*** Data released today states 2019 as the year with the highest number on record of environmental defenders killed. ***
WEDNESDAY, 29th JULY 2020 — Indigenous leaders worldwide denounced today the findings of a report showing the highest number of environmental defenders killed on record in a single year. Global Witness revealed earlier today that 212 people were killed in 2019 for defending their homes against mining and other environmentally destructive projects..
The report reveals that indigenous communities are disproportionately attacked and over two-thirds of the killings occurred in Latin America, the worst affected continent. At a time when the forests and forest peoples of the Amazon are under siege from a powerful wave of legal and illegal actors, the report found that 33 deaths of defenders occurred in the Amazon region alone — almost 90% of them in Brazil.
“The reversal of history is way too cruel for us, indigenous peoples. We’ve been surviving in small spaces within our villages,” said Kerexu, woman leader of the Mbya Guarani people in Brazil. “Our villages are not safe, but if we leave our territory, we die. If we remain, we are in a constant struggle to survive the invasions that come from everywhere. (Our) leaders act as a protective barrier to guarantee our rights to occupy our territories. We have no guarantee. We are exposed, giving our lives as a sacrifice in order to safeguard our people.”
According to the Global Witness, 2019 has been a tough year for environmental defenders in Mesoamerica, in particular. The isthmus that stretches between Mexico and Panama recorded 34 deaths in 2018; in 2019, the same region reported 50 deaths.
“This represents a scandalous and unacceptable increase in violence,” said Gustavo Sánchez, president of the Mexican Network of Peasant and Forest Organizations of the Mesoamerican Alliance of Peoples and Forests (AMPB). “In addition to the countries in the region that reported murders in 2018 (Mexico, Guatemala and Honduras), 2019 saw Nicaragua and Costa Rica added to the list. This means violence and impunity are increasing. It is important to note as well that five of the 21 countries reporting murders worldwide are in Mesoamerica.”
“Regarding this situation,” Sánchez added,“Whether we do so as individual voters or as members of organizations, it is essential that we demand from our governments public policies that recognize the importance of environmental defenders in the fight against climate change and for the conservation of our biodiversity. Many of them are indigenous peoples or they come from local communities and we must bring an end to impunity for assaults and murders, and ensure that effective preventive measures are implemented”.
According to Global Witness, mining is the deadliest sector, with over half of the 50 mining-related killings coming from affected communities in Latin America. The report cited logging as the sector with the highest increase since 2018.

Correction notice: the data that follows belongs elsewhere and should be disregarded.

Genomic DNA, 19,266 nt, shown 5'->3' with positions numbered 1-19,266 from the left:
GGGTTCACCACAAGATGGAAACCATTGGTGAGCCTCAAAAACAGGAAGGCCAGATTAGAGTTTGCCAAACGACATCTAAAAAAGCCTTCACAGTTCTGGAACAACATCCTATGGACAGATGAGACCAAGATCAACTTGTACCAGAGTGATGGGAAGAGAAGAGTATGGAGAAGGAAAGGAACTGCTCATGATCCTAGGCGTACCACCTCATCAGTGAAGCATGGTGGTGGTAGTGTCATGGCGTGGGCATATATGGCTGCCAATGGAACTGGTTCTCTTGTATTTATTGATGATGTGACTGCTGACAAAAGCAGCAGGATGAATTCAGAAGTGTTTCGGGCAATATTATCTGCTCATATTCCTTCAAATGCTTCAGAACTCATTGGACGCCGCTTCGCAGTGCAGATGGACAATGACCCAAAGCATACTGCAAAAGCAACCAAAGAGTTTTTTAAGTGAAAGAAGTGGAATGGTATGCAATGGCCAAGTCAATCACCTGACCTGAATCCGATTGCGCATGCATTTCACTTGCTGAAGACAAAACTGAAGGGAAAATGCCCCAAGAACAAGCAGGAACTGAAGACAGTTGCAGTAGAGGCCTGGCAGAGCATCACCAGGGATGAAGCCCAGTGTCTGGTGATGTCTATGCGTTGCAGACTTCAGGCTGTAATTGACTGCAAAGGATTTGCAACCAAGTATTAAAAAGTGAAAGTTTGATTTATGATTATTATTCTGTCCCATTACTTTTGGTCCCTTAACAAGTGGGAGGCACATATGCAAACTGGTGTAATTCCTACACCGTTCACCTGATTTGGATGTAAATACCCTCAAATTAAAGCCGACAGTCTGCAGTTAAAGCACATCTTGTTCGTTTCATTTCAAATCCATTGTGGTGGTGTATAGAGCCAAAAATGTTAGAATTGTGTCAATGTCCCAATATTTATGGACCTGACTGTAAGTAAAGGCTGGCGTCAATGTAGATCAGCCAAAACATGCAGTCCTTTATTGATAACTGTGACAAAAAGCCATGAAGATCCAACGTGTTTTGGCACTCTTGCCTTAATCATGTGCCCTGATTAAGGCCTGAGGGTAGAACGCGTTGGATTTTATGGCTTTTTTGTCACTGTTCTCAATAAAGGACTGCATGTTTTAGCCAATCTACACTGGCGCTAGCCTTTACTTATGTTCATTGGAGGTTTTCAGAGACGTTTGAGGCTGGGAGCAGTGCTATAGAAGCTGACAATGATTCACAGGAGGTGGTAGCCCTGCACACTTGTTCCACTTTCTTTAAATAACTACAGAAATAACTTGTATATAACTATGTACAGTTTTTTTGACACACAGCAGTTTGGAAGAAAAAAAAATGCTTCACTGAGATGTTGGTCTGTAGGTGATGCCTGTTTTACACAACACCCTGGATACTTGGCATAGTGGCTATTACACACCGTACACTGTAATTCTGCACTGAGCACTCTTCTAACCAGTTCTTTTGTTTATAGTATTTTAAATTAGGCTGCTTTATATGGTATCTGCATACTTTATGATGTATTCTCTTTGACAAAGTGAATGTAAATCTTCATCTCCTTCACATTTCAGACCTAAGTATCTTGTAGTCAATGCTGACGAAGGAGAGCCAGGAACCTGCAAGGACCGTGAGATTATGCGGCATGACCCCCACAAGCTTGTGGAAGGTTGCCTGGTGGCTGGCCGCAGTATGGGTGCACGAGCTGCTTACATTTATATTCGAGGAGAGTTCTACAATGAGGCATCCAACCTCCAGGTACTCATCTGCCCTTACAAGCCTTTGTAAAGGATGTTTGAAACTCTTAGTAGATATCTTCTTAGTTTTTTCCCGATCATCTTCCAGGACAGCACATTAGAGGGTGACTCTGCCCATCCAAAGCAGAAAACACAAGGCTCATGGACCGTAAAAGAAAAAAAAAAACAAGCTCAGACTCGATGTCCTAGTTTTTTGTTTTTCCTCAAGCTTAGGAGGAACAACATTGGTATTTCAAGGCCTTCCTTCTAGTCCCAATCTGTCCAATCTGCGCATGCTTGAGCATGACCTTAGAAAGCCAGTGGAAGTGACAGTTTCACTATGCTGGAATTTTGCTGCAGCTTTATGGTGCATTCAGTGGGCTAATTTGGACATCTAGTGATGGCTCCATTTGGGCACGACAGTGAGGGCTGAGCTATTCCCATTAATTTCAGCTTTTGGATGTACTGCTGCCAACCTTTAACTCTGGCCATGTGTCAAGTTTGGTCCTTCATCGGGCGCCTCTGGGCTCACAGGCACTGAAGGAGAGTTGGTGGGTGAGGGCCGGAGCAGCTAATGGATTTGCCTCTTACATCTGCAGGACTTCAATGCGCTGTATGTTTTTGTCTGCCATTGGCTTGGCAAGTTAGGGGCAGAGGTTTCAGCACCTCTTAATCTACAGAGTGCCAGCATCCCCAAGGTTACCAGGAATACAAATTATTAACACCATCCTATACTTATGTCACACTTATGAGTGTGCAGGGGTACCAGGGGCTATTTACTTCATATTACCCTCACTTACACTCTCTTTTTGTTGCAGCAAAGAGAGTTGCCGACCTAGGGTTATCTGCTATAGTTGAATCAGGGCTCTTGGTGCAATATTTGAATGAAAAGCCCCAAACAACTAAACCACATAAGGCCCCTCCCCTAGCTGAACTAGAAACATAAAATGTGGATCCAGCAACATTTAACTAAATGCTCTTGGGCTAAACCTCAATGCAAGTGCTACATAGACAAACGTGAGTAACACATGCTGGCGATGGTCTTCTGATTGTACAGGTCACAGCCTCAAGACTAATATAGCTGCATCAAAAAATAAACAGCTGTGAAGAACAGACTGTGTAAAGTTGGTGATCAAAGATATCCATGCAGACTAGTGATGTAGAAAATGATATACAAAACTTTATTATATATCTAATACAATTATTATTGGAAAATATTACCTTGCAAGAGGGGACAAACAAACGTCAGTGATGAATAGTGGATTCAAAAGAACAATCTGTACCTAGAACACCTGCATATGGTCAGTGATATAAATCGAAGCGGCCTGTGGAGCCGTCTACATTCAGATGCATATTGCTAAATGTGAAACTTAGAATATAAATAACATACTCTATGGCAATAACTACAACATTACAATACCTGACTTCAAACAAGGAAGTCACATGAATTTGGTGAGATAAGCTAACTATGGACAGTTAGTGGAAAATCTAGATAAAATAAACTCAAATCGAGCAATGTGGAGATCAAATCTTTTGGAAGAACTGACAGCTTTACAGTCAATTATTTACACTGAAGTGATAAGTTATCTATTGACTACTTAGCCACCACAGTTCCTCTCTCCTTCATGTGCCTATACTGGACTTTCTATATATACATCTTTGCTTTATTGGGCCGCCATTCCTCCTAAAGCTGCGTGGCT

“There are more than 105 different Indigenous Peoples in Brazil and our relatives are dying,” said Watatakalu Yawalapiti, a woman leader of the Yawalapiti people, in the Xingu Indigenous Park of Brazil. “Each of our peoples are trying to get support in any way we can, but I see many non-indigenous people disparage us and take advantage of our struggle. We must stay strong. There are many invasions taking place on the borders of our territories, and the deforestation does not end.”
Although violence continues to rise, some indigenous communities found victories in 2019. The report highlights a landmark ruling to prevent the government from auctioning Waorani territory for oil and gas exploration in Ecuador. Also, Global Witness points out that the Dayak Iban indigenous community of central Borneo in Indonesia secured legal ownership of 10,000 hectares of land, following a decades-long struggle.
The Global Witness report on the murders of environmental defenders is released against the backdrop of a growing body of evidence revealing that Indigenous Peoples and local communities protect 80 percent of terrestrial biodiversity globally and outperform all other forest managers in preventing deforestation.
In a recent opinion article in El Pais, Tuntiak Katan, general coordinator of the Global Alliance pointed out that the fate of Indigenous Peoples and local communities may well impact not just the environment, but also human health. “As more evidence arises concerning a link between the emergence of new pathogens and biodiversity loss and deforestation, the world might want to think about our survival as being protective, not just for the planet, but for all humanity. The pandemic, a symptom of a world out of sync with nature, has captured attention globally. We hope that the world is now prepared to hear what we have to say.”
ABOUT THE GLOBAL ALLIANCE
The Global Alliance of Territorial Communities represents indigenous peoples and local communities of the Amazon Basin, Brazil, Indonesia, Central America and Mexico, grouped in four territorial organizations: the Alliance of Indigenous Peoples of the Archipelago (AMAN), the Mesoamerican Alliance of Peoples and Forests (AMPB), the Articulation of Indigenous Peoples of Brazil (APIB) and the Coordinator of the Indigenous Organizations of the Amazon Basin (COICA).
More about the alliance here: https://alianzaglobal.me/